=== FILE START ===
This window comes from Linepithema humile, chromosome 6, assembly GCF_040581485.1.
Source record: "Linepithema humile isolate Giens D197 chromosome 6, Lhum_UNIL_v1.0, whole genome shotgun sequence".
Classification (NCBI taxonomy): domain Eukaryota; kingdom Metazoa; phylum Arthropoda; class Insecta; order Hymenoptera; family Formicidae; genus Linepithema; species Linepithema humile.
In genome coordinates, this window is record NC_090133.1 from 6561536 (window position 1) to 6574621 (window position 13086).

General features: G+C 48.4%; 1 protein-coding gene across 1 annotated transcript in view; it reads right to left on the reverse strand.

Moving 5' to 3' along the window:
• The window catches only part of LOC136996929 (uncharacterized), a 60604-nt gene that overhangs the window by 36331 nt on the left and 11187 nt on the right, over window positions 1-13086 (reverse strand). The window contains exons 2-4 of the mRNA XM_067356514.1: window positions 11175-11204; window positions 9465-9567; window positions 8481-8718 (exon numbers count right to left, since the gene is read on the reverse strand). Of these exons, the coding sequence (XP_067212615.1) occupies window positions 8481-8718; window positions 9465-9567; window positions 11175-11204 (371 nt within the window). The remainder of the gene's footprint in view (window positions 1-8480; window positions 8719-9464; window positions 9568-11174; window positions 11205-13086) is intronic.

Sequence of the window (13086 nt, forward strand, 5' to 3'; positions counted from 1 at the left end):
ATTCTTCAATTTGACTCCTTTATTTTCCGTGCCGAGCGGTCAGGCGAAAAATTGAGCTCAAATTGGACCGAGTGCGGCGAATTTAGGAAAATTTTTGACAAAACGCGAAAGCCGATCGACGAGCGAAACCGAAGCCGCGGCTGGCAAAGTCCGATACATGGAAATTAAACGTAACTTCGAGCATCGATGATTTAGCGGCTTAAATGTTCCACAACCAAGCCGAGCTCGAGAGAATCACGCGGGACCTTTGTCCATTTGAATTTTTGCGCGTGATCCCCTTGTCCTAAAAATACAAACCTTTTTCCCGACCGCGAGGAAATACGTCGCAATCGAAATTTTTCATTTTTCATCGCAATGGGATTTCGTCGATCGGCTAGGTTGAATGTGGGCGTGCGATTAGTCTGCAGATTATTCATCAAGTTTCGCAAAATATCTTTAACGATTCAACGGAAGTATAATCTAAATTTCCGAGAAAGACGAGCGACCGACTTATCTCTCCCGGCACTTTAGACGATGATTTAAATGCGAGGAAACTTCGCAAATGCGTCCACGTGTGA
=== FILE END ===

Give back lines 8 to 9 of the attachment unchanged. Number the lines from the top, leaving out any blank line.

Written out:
Sequence of the window (13086 nt, forward strand, 5' to 3'; positions counted from 1 at the left end):
ATTCTTCAATTTGACTCCTTTATTTTCCGTGCCGAGCGGTCAGGCGAAAAATTGAGCTCAAATTGGACCGAGTGCGGCGAATTTAGGAAAATTTTTGACAAAACGCGAAAGCCGATCGACGAGCGAAACCGAAGCCGCGGCTGGCAAAGTCCGATACATGGAAATTAAACGTAACTTCGAGCATCGATGATTTAGCGGCTTAAATGTTCCACAACCAAGCCGAGCTCGAGAGAATCACGCGGGACCTTTGTCCATTTGAATTTTTGCGCGTGATCCCCTTGTCCTAAAAATACAAACCTTTTTCCCGACCGCGAGGAAATACGTCGCAATCGAAATTTTTCATTTTTCATCGCAATGGGATTTCGTCGATCGGCTAGGTTGAATGTGGGCGTGCGATTAGTCTGCAGATTATTCATCAAGTTTCGCAAAATATCTTTAACGATTCAACGGAAGTATAATCTAAATTTCCGAGAAAGACGAGCGACCGACTTATCTCTCCCGGCACTTTAGACGATGATTTAAATGCGAGGAAACTTCGCAAATGCGTCCACGTGTGA